Batman: Snow (DC Comics): written by Dan Curtis Johnson & J.H. Williams, illustrated by Seth Fisher
A year and a half into his career as the Batman, Bruce Wayne is both tired yet determined to continue his one man war on crime. When he realizes his few friends in arms are limited by their allegiance to the law (James Gordon as a cop, and Harvey Dent as a lawyer, of course), Batman assembles a small, diverse of talented individuals that could offer research and reconnaissance to his cause, and at first their efforts are successful. Unfortunately, parallel to their efforts in capturing an up-and-coming crime lord, the origin of the villainous Mr. Freeze is unfolding elsewhere in Gotham City, and when the plots collide, the results are certainly a snowball of circumstance Batman can no longer control. In the end, Batman dissolves the group and resolves the only partnership that could really benefit him is one involving someone willing to listen to his every marching -- somebody that can watch his back. Good thing the circus, with their feature act the Flying Graysons, are coming to town . . .!
Seth Fisher's art is this story's true selling point, as the artist passed away way before his time and this work stands along Green Lantern: Willworld and Flash: Time Flies as his most mainstream, superhero work. I hate to say it, but honestly I'm not a fan of Fisher's Batman. His work is simply too detail-oriented to depict the Dark Knight as the living shadow many artists personify; for better or worse, Fisher's Batman is way too human. I do like his Mr. Freeze, and the character's incremental development from scientist to hallucinating madman suit Fisher's eclectic style perfectly. Above all, Fisher's passion for illustration is prevalent throughout the story (originally published in single issues of Batman: Legends of the Dark Knight) and is greater evidence that the industry lost a star way too soon.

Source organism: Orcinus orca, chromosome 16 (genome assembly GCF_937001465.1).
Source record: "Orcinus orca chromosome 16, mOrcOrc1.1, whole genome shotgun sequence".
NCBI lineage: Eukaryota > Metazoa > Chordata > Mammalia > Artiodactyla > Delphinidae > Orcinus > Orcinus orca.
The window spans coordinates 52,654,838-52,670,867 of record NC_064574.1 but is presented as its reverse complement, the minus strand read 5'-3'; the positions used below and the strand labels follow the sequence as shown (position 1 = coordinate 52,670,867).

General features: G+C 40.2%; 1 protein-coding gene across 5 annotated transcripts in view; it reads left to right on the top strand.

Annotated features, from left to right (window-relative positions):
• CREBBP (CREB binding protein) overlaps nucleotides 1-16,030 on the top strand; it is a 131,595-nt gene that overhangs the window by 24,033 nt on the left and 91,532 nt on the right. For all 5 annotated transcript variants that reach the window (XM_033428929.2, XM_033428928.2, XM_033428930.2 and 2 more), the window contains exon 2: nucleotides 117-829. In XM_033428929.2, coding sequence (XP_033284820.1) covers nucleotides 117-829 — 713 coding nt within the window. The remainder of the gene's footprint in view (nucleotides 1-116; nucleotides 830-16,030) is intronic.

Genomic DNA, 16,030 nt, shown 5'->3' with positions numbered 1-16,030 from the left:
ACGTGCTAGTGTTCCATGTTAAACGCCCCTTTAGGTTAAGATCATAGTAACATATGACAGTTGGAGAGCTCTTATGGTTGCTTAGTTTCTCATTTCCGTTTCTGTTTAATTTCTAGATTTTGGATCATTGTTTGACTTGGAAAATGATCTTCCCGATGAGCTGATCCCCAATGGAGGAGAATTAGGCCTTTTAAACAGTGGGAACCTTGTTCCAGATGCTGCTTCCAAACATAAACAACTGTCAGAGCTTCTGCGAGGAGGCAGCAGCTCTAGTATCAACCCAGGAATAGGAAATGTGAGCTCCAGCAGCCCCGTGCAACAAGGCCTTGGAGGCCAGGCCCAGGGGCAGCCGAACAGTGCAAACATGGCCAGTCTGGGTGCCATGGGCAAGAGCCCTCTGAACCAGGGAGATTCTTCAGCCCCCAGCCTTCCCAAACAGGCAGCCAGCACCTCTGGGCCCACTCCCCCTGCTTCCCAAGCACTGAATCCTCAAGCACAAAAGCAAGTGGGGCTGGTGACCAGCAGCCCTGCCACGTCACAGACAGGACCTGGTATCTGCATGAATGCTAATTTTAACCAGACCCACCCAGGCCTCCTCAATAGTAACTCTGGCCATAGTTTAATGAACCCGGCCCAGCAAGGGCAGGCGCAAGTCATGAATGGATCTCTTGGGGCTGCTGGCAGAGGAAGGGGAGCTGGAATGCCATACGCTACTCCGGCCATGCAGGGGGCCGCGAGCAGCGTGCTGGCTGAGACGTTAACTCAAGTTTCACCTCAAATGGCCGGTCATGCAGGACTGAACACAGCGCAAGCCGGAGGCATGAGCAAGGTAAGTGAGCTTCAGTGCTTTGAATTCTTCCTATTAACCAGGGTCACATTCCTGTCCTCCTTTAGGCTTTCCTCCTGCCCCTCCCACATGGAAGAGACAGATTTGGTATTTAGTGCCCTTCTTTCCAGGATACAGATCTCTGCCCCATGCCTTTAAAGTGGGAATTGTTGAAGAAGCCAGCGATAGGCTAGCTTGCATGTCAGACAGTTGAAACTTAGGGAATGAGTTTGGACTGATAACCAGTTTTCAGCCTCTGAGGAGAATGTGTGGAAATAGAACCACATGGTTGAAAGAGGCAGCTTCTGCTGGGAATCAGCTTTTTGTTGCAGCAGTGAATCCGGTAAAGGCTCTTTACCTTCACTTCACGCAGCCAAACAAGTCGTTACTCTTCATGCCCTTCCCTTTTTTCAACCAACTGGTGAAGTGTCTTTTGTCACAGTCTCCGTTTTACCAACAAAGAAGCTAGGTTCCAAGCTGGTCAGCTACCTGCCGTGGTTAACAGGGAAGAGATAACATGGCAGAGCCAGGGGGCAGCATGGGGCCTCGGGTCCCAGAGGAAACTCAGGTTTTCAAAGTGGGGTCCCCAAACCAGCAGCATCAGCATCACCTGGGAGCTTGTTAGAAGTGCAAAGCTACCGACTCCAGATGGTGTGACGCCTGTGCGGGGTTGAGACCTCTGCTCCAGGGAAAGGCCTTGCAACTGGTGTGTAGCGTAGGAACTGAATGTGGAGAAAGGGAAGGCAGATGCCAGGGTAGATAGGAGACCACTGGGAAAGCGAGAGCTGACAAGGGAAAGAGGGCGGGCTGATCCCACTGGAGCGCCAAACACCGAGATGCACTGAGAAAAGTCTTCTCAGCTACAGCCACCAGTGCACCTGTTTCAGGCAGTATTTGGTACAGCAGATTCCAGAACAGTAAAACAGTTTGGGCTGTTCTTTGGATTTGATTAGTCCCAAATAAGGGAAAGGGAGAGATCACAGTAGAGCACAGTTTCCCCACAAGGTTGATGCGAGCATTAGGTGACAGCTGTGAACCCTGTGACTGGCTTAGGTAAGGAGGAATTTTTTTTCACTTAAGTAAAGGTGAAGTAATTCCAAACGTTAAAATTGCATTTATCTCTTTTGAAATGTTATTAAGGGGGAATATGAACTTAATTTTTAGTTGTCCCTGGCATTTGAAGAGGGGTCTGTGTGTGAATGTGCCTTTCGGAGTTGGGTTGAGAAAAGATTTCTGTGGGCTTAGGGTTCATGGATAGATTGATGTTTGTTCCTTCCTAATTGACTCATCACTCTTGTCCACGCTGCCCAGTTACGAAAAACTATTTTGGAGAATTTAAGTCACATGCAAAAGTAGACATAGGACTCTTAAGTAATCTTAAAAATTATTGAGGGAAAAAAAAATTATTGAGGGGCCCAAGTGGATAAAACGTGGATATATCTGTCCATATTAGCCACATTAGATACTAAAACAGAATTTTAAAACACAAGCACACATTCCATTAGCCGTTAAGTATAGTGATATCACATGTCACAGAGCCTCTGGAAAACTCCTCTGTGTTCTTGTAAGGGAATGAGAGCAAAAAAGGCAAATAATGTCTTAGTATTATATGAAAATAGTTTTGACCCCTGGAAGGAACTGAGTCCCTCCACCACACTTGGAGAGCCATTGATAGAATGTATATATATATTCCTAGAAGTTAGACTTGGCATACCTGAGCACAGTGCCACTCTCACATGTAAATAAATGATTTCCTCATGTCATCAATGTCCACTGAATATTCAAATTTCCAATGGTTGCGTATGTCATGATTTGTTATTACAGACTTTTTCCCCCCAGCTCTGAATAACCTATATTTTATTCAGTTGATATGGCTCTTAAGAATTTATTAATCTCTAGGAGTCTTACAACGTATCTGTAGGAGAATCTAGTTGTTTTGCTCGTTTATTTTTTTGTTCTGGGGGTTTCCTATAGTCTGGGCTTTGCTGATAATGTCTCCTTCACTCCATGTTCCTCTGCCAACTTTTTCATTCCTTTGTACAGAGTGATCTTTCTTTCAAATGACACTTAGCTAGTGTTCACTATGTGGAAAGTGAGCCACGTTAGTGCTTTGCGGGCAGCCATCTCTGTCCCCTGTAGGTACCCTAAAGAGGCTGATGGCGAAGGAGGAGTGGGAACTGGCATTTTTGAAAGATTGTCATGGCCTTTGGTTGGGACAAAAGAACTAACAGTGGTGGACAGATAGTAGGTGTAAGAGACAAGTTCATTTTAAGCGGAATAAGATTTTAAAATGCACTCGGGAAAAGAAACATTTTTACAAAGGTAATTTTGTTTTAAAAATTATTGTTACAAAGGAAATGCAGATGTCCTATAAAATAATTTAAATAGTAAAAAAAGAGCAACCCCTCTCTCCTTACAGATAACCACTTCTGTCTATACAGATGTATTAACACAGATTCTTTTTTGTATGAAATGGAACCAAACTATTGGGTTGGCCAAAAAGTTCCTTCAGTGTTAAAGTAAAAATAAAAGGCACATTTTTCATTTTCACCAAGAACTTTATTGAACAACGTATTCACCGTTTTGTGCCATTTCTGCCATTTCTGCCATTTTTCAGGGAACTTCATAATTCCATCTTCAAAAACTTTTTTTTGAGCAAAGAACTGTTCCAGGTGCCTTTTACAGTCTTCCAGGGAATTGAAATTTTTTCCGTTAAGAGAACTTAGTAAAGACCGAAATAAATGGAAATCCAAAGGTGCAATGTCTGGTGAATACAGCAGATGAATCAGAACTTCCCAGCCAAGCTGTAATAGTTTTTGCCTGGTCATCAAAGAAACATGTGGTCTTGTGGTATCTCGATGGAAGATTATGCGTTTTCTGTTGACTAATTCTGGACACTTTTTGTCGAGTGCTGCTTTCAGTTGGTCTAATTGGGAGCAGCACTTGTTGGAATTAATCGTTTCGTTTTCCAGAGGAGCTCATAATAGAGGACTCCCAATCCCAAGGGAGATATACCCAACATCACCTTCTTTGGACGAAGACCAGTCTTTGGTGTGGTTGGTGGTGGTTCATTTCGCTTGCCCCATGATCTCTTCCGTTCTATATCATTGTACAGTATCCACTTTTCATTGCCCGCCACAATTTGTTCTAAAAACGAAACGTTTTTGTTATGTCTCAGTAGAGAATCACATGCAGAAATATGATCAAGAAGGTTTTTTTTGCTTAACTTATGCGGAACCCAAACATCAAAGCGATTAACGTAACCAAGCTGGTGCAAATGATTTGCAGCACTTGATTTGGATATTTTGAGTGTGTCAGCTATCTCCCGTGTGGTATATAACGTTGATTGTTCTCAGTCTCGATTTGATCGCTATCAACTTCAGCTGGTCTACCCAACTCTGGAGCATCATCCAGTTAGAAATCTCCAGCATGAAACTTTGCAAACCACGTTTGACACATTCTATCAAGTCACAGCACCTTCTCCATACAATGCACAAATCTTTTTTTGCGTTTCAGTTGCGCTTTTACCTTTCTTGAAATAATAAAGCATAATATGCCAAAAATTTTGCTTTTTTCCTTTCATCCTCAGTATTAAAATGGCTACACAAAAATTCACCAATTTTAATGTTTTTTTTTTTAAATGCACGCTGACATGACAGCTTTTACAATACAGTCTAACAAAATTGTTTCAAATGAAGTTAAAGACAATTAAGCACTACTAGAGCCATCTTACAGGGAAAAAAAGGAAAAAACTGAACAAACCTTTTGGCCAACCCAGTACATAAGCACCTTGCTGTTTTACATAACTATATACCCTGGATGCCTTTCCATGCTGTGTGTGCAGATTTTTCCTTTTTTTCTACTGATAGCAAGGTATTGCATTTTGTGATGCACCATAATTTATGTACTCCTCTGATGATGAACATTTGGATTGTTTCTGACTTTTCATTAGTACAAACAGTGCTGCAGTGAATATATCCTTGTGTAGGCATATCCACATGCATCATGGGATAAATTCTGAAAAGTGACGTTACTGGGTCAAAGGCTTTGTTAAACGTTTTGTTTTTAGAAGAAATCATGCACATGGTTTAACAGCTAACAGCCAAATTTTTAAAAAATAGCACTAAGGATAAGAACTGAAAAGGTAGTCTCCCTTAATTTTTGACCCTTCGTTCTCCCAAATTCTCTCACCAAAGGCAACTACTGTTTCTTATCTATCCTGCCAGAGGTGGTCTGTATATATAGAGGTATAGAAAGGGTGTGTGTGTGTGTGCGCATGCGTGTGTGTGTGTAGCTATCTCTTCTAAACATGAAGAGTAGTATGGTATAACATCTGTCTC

Mr. Freeze has always been one of my favorite villains, but I hadn't thought of him as Batman's first super-powered villain until this storyline. Indeed, thanks to his suit, his strength and defense is more than an average person could handle, so when Mr. Freeze's bosses and the Gotham underworld work together to weaponize that cryogenic technology, everybody's in over their head, especially Batman. Further, while Batman always brags about flying solo, he is in fact one of the neediest characters in comics, and this story ambitiously and successfully sets the tone for both Bruce Wayne's need to work with others and why he's just so darn picky about it. Batman realizes his limitation as one lone ranger in Gotham, but as events unfold in Snow, he also discovers how a group of conflicting personalities becomes a greater liability than its worth. As much as this is Mr. Freeze's origin, it's also that of Batman's feelings toward Robin and the Justice League. Robin's the kid he was able to mold into the perfect partner; the Justice League is a bunch of adults with different, oft unyielding methods and opinions. Mr. Freeze gave Batman a good reason to have a cold shoulder.
This review was originally published in KaraokeFanboy Weekly #4.